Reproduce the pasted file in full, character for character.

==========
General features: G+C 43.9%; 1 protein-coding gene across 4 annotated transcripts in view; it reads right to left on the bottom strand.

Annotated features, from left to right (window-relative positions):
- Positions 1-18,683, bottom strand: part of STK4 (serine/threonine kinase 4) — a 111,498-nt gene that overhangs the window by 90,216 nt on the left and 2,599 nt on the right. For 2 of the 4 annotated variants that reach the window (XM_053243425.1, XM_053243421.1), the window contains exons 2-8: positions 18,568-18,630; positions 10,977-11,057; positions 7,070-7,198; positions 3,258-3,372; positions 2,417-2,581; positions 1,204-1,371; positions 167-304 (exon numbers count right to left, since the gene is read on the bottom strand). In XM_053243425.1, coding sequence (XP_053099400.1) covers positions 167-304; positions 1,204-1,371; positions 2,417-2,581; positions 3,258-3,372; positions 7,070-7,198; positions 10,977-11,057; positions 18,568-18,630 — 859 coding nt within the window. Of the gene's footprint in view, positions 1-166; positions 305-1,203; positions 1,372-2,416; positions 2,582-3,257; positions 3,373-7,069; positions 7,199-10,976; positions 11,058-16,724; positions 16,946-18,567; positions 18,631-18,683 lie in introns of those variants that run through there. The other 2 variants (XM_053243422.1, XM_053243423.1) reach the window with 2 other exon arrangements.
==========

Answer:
General features: G+C 43.9%; 1 protein-coding gene across 4 annotated transcripts in view; it reads right to left on the bottom strand.

Annotated features, from left to right (window-relative positions):
- Positions 1-18,683, bottom strand: part of STK4 (serine/threonine kinase 4) — a 111,498-nt gene that overhangs the window by 90,216 nt on the left and 2,599 nt on the right. For 2 of the 4 annotated variants that reach the window (XM_053243425.1, XM_053243421.1), the window contains exons 2-8: positions 18,568-18,630; positions 10,977-11,057; positions 7,070-7,198; positions 3,258-3,372; positions 2,417-2,581; positions 1,204-1,371; positions 167-304 (exon numbers count right to left, since the gene is read on the bottom strand). In XM_053243425.1, coding sequence (XP_053099400.1) covers positions 167-304; positions 1,204-1,371; positions 2,417-2,581; positions 3,258-3,372; positions 7,070-7,198; positions 10,977-11,057; positions 18,568-18,630 — 859 coding nt within the window. Of the gene's footprint in view, positions 1-166; positions 305-1,203; positions 1,372-2,416; positions 2,582-3,257; positions 3,373-7,069; positions 7,199-10,976; positions 11,058-16,724; positions 16,946-18,567; positions 18,631-18,683 lie in introns of those variants that run through there. The other 2 variants (XM_053243422.1, XM_053243423.1) reach the window with 2 other exon arrangements.